M.

 

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A sympathetic reaction: C.P. Snow’s The Light and the Dark.

In a subplot of Kingsley Amis’s 1978 novel Jake’s Thing, an Oxford college debates whether to surrender to the Zeitgeist and admit female students. It’s mentioned that a strange alliance is forming between the more reactionary of the men’s colleges – attached to the status quo for the reasons you’d expect – and the women’s colleges, who fear losing their student base to the more prestigious, traditionally all-male institutions.

“It’s like something out of C.P. Snow,” someone observes.

For C.P. Snow’s novels are famously About Politics. I capitalize the words to emphasize that this is not the same as being Political, as the word is usually meant: when we attend an evening of Political comedy, we don’t expect a bunch of gags about coalition building, or how to swing a recalcitrant committee member to your side; we expect to be lectured about how awful the Republicans are, with (if we’re lucky) a few jokes thrown in.

I would be hard-pressed to name a book more About Politics than 1951’s The Masters, which concerns the manoeuvres leading up to a vote by the dozen or so fellows of a Cambridge college to elect a new Master from among themselves. It’s a topic that would lend itself to black humour; but however low-stakes their dissensions appear, however petty their motives, Snow never treats his characters cynically. As he wrote elsewhere, in what could serve as a thesis statement for all his fiction:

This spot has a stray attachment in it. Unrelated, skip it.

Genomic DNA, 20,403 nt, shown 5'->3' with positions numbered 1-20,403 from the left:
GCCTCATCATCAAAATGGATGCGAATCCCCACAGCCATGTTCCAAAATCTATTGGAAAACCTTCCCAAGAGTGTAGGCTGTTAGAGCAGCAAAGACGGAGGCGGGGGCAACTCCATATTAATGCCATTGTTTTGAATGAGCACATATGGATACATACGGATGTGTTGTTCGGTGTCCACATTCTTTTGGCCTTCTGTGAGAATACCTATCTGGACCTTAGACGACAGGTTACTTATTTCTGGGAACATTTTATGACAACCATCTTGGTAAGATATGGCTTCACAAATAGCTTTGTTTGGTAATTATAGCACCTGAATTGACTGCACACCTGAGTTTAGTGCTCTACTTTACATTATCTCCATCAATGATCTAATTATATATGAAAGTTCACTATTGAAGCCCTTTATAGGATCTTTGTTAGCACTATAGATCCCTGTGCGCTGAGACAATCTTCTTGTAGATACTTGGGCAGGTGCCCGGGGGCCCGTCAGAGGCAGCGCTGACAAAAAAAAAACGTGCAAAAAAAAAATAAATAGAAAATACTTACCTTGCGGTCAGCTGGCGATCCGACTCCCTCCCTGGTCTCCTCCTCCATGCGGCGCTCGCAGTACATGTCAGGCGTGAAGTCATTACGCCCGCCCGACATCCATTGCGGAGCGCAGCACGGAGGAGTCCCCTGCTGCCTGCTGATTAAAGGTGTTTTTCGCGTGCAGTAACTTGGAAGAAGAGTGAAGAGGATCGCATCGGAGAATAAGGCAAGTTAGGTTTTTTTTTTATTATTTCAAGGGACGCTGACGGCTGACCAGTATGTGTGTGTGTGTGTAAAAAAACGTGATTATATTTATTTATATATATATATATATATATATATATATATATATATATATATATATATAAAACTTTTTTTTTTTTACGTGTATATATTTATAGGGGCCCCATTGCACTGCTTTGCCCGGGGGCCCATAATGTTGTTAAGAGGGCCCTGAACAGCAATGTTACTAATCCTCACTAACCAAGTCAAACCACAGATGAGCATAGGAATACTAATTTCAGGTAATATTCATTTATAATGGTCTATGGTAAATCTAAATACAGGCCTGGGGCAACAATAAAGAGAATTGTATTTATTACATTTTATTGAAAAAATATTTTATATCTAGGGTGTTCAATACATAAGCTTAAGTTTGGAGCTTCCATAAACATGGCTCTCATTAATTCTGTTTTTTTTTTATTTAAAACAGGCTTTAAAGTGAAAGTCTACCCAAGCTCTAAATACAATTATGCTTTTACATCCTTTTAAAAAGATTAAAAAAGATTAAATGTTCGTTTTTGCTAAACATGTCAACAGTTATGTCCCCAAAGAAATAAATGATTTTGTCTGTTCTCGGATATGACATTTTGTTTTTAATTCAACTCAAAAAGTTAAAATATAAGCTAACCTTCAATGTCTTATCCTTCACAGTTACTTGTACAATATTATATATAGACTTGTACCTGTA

Put your ear to those meetings and you heard the intricate labyrinthine and unassuageable rapacity, even in the best of men, of the love of power. If you have heard it once – say, in electing the chairman of a tiny dramatic society, it does not matter where – you have heard it in colleges, in bishoprics, in ministries, in cabinets: men do not alter because the issues they decide are bigger scale.

That passage comes from 1954’s The New Men, which is about British physicists working to develop the atom bomb during World War II, and subsequent efforts by the idealists among them to prevent the bomb from actually being used. It belongs, along with the better-known The Masters, to the Strangers and Brothers series: eleven novels written over a span of thirty years, collectively depicting a life and career arc roughly paralleling the author’s own. I’ve read three others:

The Affair (1960), set twenty years after The Masters and at the same Cambridge college, concerns an apparent case of academic fraud by a stridently left-wing scientist that divides the administration.

The Sleep of Reason (1968), set in a grimy corner of England during the 1960s sexual revolution, examines both sides of a sexually sadistic murder trial where the sanity of the defendants is in doubt. (It was Peter Hitchens’s review of The Sleep of Reason a few years back that inspired me to start collecting Snow’s books.)

The Light and the Dark (1947) I’ll be discussing below.

Our narrator and authorial stand-in Lewis Elliott takes an active part in the conflicts animating these stories. He’s usually aligned with the “radical” side, meaning he supports the modern progressive agenda, more or less, albeit with more central economic planning and less freaky sex stuff. But Elliott, like his creator, is a level-headed, good-humoured chap who keeps up friendships even with political foes.